A creative way to raise sustainable income for charity has led two young youth workers to develop a social enterprise.
Upstream founders Mitch Shaw and James Harris have helped local businesses earn a whopping 2.2 million dollars in new revenue and over $130,000 in donations.
Their goal is to raise one million dollars in donations for local charities that work with children and young people.
Mitch Shaw and James Harris are two youth workers based in Christchurch who became overwhelmed with the support needed to help generate positive outcomes for young Kiwis.
After youth working for 13 years co-founder Mitch began managing a charitable trust where he learnt first-hand how difficult it was to secure funding for essential charitable services.
Mitch found that it was not that people and businesses didn’t want to give regularly, it was that life events and an ever-changing economy meant that this wasn’t always possible.
At any point, and especially with the advent of Covid, donations can drastically dwindle.
Struggling to secure funding also coincided with Mitch and James’ increasing concern about New Zealand’s youth mental health statistics.
They wondered what they could do to help.
Their creative idea has slowly but surely been gaining momentum since January 2018 since its conception.
The idea was born
Concentrating on finding a way for charities to have a sustainable ongoing stream of funding led Mitch to reach out to a friend who owned a heat pump business.
After discussing some ideas, they came to a solid concept that they believed would benefit everybody involved.
If Mitch and James could somehow figure out a way for new clients to use his friend’s business, he would donate a certain percentage of that profit to their charity.
The platform Upstream was developed and now has over 120 suppliers who donate proceeds from any revenue sourced through the enterprise.
This means that local charities and businesses are making money at no extra cost to anyone.
It works because as a buyer you are spending the money anyway. So why not do good with it at the same time, says Mitch.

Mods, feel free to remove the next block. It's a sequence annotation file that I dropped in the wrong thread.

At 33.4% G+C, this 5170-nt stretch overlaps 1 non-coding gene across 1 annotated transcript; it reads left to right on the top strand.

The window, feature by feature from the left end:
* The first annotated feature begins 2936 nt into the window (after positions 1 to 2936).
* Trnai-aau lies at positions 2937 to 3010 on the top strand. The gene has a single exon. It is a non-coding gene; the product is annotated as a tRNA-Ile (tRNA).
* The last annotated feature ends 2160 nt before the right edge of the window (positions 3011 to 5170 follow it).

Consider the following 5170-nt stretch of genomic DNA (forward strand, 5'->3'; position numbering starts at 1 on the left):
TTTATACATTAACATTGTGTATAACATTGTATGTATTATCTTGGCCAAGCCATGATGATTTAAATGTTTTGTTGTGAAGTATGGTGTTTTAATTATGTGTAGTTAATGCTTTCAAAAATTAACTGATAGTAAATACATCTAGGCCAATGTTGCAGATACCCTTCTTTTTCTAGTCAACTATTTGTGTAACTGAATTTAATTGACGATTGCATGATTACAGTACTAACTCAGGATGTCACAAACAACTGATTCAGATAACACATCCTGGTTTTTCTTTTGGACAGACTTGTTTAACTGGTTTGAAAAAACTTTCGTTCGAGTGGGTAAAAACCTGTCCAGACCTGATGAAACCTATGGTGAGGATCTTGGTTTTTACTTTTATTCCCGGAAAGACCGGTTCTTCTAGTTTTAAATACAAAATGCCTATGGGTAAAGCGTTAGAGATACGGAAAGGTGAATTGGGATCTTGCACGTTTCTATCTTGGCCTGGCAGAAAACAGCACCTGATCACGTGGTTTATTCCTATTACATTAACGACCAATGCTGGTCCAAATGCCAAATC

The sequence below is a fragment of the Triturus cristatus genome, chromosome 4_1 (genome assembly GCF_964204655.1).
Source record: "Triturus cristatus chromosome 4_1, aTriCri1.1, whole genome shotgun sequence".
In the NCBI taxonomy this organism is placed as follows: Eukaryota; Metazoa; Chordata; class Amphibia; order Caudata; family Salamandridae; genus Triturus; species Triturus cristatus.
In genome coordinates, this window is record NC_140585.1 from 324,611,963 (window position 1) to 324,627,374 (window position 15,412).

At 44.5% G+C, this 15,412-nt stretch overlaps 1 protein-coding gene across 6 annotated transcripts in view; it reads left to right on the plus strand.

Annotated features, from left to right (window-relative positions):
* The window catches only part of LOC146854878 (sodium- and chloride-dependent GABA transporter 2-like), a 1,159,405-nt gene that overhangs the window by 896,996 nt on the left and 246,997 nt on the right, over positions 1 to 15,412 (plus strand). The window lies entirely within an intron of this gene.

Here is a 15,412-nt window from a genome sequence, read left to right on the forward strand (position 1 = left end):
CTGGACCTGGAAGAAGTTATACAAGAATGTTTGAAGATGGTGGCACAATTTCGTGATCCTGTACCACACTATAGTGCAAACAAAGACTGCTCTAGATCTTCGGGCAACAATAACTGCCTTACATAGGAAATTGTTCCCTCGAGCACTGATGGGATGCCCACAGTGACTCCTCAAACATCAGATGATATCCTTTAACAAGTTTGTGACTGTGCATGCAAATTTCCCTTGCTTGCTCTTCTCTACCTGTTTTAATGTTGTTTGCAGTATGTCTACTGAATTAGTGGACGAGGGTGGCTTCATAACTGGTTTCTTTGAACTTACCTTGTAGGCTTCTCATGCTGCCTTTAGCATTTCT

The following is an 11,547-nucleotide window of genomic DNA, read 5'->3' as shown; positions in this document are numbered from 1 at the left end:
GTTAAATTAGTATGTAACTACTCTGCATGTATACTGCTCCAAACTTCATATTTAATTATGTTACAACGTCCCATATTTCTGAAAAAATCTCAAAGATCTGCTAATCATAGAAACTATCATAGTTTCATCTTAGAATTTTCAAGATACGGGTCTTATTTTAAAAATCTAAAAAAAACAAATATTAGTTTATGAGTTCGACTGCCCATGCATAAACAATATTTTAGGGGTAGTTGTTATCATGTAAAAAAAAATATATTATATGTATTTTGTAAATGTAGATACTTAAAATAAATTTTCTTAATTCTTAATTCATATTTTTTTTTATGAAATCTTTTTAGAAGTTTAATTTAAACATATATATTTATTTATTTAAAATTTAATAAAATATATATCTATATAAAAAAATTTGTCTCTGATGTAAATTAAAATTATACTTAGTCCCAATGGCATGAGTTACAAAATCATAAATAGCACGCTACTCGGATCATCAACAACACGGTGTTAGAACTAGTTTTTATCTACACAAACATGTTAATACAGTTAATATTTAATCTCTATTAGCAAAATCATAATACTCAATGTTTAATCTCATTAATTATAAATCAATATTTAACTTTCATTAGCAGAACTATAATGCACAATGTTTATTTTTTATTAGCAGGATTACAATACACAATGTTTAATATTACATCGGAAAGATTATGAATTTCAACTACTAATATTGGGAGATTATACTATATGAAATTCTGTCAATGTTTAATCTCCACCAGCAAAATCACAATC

Sales and Relationship Manager Stephen McQuarrie says, “This is a win win win! The supplier wins because they gain a new client and new source of income.
“The buyer wins because they are choosing a vetted service at reasonable cost that is ethical. And charities win because they are gaining a sustainable, ongoing funding revenue.”
The biggest surprise and source of growth they are seeing is in business-to-business supply.
“Businesses are choosing to use each other on Upstream to make ethical supply chain decisions,” says Stephen.
“It’s as simple as using a certain tradie, real-estate agent, or printing company and you’re contributing to counselling subsidies, conductive education, early intervention services and community work.”
“It’s a solid model where everybody wins!”
As Upstream gathers momentum and the suppliers increase in size and variety, the 20 chosen youth-based charities and schools are starting to see real usable contributions that are directly impacting their ability to help and empower young people.
With 20 possible charities to allocate the money to, the client is in the position of deciding which one of these charities they would like to support.
Upstream tracks every enquiry and job that is completed through its platform so it can make sure any contributions go directly to the customer’s chosen charity.
It is a 100% non-for-profit enterprise.
This creative and successful concept has seen co-founder Mitch Shaw win the Westfield local hero award in 2021 for his efforts.
Charities include Moral Compass, EPIC sports project, Big Brothers Big Sisters of Christchurch, Conductive Education, and Opawaho Trust.
They have together received the equivalent of nearly 6,000 hours of community support that did not exist before Upstream.
The most astounding aspect of this concept is that these donations have not come out of anybody’s pocket.
The growth and success of Upstream means that Mitch and James will try and service charities outside of their local area.
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